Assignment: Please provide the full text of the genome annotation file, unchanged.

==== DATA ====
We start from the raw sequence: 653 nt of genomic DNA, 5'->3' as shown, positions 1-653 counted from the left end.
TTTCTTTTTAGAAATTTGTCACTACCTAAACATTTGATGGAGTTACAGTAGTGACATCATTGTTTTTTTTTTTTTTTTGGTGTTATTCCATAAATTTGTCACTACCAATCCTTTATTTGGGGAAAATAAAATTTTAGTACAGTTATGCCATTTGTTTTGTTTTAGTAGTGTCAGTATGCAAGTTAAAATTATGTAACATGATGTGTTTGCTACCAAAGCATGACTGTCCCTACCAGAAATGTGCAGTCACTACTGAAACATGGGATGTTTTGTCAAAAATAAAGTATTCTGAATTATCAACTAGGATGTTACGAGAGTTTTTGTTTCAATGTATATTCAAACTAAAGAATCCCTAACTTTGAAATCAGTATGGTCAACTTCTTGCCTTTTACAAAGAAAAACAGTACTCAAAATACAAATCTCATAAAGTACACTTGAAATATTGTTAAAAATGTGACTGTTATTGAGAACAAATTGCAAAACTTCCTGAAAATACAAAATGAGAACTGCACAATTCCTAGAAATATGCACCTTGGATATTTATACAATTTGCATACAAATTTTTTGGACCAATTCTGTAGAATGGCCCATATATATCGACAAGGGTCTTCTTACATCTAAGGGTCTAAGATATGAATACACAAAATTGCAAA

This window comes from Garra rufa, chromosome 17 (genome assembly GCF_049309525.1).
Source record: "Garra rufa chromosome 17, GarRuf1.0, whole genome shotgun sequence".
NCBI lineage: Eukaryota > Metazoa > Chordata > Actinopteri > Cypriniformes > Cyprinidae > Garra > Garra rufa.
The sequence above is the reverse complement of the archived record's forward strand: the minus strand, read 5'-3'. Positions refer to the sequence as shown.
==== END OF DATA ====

We start from the raw sequence: 653 nt of genomic DNA, 5'->3' as shown, positions 1-653 counted from the left end.
TTTCTTTTTAGAAATTTGTCACTACCTAAACATTTGATGGAGTTACAGTAGTGACATCATTGTTTTTTTTTTTTTTTTGGTGTTATTCCATAAATTTGTCACTACCAATCCTTTATTTGGGGAAAATAAAATTTTAGTACAGTTATGCCATTTGTTTTGTTTTAGTAGTGTCAGTATGCAAGTTAAAATTATGTAACATGATGTGTTTGCTACCAAAGCATGACTGTCCCTACCAGAAATGTGCAGTCACTACTGAAACATGGGATGTTTTGTCAAAAATAAAGTATTCTGAATTATCAACTAGGATGTTACGAGAGTTTTTGTTTCAATGTATATTCAAACTAAAGAATCCCTAACTTTGAAATCAGTATGGTCAACTTCTTGCCTTTTACAAAGAAAAACAGTACTCAAAATACAAATCTCATAAAGTACACTTGAAATATTGTTAAAAATGTGACTGTTATTGAGAACAAATTGCAAAACTTCCTGAAAATACAAAATGAGAACTGCACAATTCCTAGAAATATGCACCTTGGATATTTATACAATTTGCATACAAATTTTTTGGACCAATTCTGTAGAATGGCCCATATATATCGACAAGGGTCTTCTTACATCTAAGGGTCTAAGATATGAATACACAAAATTGCAAA

This window comes from Garra rufa, chromosome 17 (genome assembly GCF_049309525.1).
Source record: "Garra rufa chromosome 17, GarRuf1.0, whole genome shotgun sequence".
NCBI lineage: Eukaryota > Metazoa > Chordata > Actinopteri > Cypriniformes > Cyprinidae > Garra > Garra rufa.
The sequence above is the reverse complement of the archived record's forward strand: the minus strand, read 5'-3'. Positions refer to the sequence as shown.